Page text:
In order to maintain a good posture, it is important your entire body provides the adequate support: to include your feet and legs. Keeping your knees bent at a right angle (90 degrees) and your feet flat to the floor encourages proper posture when sitting on the ground. Kicking your legs out and resting your heels on the ground encourages slouching and makes it difficult to maintain good back posture.

5. Stand with your Legs

Lifting with your legs doesn’t apply only to heavy lifting – when standing up from a sitting position the best posture for even this simple act is to move forward to the edge of the seat, and then straighten out your legs without bending forward at the waist. This maintains that critical support your back needs and keeps back pain from coming about for years to come.

6. Back Mostly Straight When Lifting

While a slight bend may be necessary when lifting, avoid lifting with your back at all costs – your leg muscles are far more powerful and allow you to lift heavier objects without throwing your back out. Remember: your back wasn’t designed for lifting, it doesn’t have the leverage for it – use your legs.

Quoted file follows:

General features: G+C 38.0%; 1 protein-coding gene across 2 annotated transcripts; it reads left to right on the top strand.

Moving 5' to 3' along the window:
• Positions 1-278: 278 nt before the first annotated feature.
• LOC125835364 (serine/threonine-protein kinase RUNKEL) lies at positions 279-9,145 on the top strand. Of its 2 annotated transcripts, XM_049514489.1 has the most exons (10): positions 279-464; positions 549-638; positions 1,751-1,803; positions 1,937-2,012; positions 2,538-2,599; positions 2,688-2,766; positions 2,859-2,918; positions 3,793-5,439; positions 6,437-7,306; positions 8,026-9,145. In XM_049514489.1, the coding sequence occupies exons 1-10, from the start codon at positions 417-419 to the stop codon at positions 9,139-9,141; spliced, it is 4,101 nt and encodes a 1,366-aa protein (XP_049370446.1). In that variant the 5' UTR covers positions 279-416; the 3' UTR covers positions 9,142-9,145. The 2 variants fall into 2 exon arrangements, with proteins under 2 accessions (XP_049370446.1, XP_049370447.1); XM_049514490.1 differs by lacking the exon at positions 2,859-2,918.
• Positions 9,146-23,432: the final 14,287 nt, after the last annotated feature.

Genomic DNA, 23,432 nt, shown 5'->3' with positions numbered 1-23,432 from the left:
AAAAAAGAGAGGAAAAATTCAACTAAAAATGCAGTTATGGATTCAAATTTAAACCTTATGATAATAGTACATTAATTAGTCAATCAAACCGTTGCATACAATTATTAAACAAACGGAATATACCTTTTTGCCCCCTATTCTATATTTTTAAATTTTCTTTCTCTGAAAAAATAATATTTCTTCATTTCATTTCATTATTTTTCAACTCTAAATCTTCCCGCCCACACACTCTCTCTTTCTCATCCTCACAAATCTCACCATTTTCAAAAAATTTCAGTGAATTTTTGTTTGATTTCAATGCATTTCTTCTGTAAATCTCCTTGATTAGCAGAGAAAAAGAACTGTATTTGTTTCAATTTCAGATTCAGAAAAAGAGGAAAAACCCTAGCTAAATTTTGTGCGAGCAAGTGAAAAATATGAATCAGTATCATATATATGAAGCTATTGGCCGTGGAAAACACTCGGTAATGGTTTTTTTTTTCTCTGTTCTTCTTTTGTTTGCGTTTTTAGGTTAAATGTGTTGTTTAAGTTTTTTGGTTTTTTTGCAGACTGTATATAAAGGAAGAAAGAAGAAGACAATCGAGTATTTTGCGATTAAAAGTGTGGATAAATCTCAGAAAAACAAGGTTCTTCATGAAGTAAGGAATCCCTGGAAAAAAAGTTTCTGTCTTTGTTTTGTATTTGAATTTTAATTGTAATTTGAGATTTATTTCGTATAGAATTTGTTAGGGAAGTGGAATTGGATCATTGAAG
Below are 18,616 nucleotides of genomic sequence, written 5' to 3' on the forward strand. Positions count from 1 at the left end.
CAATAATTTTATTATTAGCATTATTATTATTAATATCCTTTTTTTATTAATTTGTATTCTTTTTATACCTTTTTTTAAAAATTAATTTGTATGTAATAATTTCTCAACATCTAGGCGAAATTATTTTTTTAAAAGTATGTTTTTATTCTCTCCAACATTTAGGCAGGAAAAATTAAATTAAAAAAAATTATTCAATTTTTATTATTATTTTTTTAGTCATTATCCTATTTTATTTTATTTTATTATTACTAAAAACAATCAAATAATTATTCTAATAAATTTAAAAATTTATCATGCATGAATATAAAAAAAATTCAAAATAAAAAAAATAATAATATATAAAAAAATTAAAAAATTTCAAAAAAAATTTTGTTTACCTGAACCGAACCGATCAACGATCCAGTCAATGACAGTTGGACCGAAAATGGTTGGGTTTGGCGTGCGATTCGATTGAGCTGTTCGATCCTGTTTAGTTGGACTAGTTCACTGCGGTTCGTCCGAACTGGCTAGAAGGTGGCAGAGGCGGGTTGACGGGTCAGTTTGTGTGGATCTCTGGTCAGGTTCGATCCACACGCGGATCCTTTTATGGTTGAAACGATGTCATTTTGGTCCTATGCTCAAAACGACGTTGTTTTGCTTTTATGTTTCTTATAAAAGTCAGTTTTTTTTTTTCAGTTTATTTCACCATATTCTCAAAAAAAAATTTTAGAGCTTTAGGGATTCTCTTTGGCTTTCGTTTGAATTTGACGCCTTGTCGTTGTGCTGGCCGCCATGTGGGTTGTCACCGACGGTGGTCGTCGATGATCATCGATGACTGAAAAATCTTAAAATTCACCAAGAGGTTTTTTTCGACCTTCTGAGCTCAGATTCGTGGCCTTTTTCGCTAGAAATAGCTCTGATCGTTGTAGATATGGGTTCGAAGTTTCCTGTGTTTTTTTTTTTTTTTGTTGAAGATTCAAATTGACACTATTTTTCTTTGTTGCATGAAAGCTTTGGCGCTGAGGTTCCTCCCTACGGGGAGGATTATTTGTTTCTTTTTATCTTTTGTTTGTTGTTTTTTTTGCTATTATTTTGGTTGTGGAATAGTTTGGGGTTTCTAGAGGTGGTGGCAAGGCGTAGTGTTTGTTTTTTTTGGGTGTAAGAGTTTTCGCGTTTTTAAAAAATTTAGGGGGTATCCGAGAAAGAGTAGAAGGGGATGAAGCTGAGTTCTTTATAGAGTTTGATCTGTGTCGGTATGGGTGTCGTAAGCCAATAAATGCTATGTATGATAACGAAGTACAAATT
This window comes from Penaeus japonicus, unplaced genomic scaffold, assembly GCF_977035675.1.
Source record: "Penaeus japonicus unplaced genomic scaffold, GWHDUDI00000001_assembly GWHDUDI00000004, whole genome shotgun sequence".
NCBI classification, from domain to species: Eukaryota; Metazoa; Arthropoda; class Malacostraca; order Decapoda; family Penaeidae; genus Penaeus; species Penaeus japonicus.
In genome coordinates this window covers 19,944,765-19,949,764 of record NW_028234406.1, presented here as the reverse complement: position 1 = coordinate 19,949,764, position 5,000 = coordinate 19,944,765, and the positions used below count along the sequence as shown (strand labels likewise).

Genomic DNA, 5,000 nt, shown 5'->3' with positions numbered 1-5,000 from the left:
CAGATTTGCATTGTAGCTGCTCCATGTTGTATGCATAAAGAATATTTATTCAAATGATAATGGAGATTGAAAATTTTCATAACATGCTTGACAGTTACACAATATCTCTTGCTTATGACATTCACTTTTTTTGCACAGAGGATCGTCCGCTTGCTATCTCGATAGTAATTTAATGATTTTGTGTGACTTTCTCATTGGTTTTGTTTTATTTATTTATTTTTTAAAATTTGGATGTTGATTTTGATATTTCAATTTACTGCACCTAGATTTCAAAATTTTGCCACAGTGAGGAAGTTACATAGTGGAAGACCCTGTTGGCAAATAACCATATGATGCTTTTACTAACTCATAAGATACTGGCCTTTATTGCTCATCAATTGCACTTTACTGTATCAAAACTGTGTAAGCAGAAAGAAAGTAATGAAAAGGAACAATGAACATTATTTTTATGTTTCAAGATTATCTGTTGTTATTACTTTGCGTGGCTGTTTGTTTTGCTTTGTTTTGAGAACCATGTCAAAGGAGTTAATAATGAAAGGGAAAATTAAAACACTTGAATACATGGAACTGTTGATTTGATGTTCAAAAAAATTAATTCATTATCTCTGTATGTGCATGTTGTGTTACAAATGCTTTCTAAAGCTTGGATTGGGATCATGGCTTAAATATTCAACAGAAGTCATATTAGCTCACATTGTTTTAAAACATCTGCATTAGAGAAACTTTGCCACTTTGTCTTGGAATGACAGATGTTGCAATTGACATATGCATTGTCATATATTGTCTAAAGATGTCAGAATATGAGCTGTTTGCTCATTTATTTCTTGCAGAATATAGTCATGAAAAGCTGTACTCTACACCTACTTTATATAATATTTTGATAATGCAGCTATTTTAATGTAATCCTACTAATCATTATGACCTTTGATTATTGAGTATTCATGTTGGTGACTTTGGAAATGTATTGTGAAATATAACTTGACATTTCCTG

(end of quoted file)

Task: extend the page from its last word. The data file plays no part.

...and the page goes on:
7. Avoid Twisting your Back When Lifting

If you’re carrying a heavy load, don’t twist your back – allow your waist, hips, and legs to maintain your posture and provide the necessary amounts of support. Remember: the cornerstone of good posture is letting the natural curves of your body do all the work for you!


Mayfield Clinic

Mayo Clinic

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License: Creative Commons image source

This article was written by Brennen Kliffmueller. Brennen has been volunteering in a physical therapy office for years now and has seen first hand the struggles patients have with back injuries. He also is a writer for eCompliance. Feel free to check out his Google+.